Nigeria: Foreign trade in goods, Q1 2019 (Nairametrics)
Nigeria’s total trade hits N8.24 trillion in the first quarter of 2019, according to the latest foreign trade report released by the National Bureau of Statistics. According to the NBS report, the value of total imports rose 3.39% in Q1 2019 when compared to Q4 2018. It also increased by 25.84% over the corresponding quarter of 2018. Similarly, the value of total exports in Q1 2019 increased by 1.78% against the level recorded in Q4, 2018. It, however, decreased by 3.90% against its value in Q1, 2018. The value of total exports was N4.54 trillion within the quarter; Imports increased by 3.39% to N3.70 trillion; Trade Surplus stood at N831.62 billion. Major export trading partners, percentage share in Q1: India 16.43%, Spain 10.74%, Netherlands 8.94%, South Africa 7.18%, France 6.67%. Major import trading partners and percentage share in Q1: China 26.4%, Swaziland 14.3%, United States 8.8%, India 6.6%, Netherlands 4.1%.
Ethiopia, Africa’s top coffee producer, is expected to export a record-high 4 million 60-kg bags of coffee in 2019/20, the US Department of Agriculture attache in Addis Ababa said, as yields improve and the area dedicated to coffee farming increase. Production of coffee is expected to rise to 7.35 million tonnes in 2019/20, an 1.4% increase from the 2018/19 season. Exports account for just over half of overall production, and are forecast to grow 0.5% in 2019/20 from the previous year to reach 4 million bags. Coffee is Ethiopia’s most important export. Exporters in the country are facing increased regulation, the USDA said, with the government banning several exporters in recent months for defaulting on their contracts and hoarding beans. Extract from the USDA report (pdf):
Coffee is the most important foreign currency earner for Ethiopia. In addition to ensuring the volume and quality of coffee exports, exporters must properly manage the contracts. While most exporters assist the economy by supplying quality coffee to the international market, the government is also taking strict actions against those who fail to comply with their contracts. In March of 2019 alone 81 coffee exporters have been banned from trading with the Ethiopian Commodity Exchange (ECX) because they defaulted on their contracts. Ethiopia has more than 400 coffee exporters, 395 coffee farmers who directly export coffee, and over 30 import-export companies who export coffee and use the foreign currency to import other materials like vehicles and construction inputs. Ethiopia exports coffee to over 60 countries. Based on the coffee export data in 2017/18, the principal export markets for Ethiopian coffee were: Germany (22 %), Saudi Arabia (16 %), United States of America (11%), Belgium (7 %), Sudan (6 %) and Italy (5 %).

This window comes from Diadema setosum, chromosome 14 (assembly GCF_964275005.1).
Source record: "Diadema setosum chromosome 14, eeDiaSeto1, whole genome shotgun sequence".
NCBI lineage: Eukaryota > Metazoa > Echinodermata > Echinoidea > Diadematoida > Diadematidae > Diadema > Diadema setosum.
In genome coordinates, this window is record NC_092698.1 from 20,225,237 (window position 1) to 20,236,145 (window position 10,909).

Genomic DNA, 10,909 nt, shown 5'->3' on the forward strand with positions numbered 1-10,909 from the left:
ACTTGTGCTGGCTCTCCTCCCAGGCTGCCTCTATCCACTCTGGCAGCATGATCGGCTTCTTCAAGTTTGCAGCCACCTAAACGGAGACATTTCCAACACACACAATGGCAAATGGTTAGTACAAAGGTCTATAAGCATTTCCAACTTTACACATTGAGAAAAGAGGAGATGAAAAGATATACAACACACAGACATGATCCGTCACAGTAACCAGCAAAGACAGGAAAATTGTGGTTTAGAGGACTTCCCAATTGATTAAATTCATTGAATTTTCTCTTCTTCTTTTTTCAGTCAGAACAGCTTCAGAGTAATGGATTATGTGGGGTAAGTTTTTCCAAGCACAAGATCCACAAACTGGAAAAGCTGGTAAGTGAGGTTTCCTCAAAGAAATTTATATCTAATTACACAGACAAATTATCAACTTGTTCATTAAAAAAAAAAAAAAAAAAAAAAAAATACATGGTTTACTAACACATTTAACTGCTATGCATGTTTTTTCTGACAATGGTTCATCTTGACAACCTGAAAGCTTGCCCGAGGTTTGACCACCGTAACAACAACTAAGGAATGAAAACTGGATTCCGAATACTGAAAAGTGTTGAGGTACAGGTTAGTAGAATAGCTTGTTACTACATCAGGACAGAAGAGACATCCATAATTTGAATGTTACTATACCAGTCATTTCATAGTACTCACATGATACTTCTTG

Uganda: State of the Nation Address, 2019 (State House)
As regards international trade, our exports revenue of goods and services grew at 8.2 % in 2018/19, amounting to $7.012bn ($3.8bn being earnings from trade in goods, $1.89bn from services and $1.312bn from remittances). The total import bill for goods and services stood at S$8.8bn, creating a trade deficit of $1.86bn. Under the 2020 Coffee Road map which I launched a few years ago, the volume of coffee exports reached 4.5 million bags in FY 2017/18 earning the country $492m. Light industrial goods exports fetched us $382m, while tourism revenues amounted to $1.0bn in the same year.
If we can increase production per hectare of coffee as an example from the current 0.67 tonnes to 2.2 tonnes per hectare like in Brazil and Vietnam, Uganda would be earning about $2bn from unprocessed coffee alone. At 2.2 tonnes per hectare, Uganda will produce 21 million bags of green coffee and if this coffee was roasted here (roasting alone), Uganda would fetch $6.7bn. But if it was transformed into soluble - instant coffee, we would then generate $16.8bn for the country. This is possible. We just need to be better organized and focused on distribution of better seedlings, better harvesting, post-harvesting methods and storage. We are going to process much of this coffee. By processing 60,000 tonnes of coffee, per year, by Ms Henrica Pinetti’s factory, Uganda will earn $330m.
Today’s Quick Links:
PwC Nigeria: AfCFTA – Thriving in a New Africa, Part 1 (pdf)
Observer Research Foundation: Need for integrating the African continental infrastructure framework
South Africa: Agro-processing sector outward selling mission to the US (14-19 October, pdf)
DHL rolls out e-commerce platform to more African markets following initial success
Kuwaiti company Agility wants to increase its logistics parks in Africa
2019 UK Trade and Export Finance Forum: speech by Dr Liam Fox
WTO issues updated dispute settlement case summaries
World Bank Group Boards’ Calendar: June-August (pdf)
World Bank: China’s high-speed rail development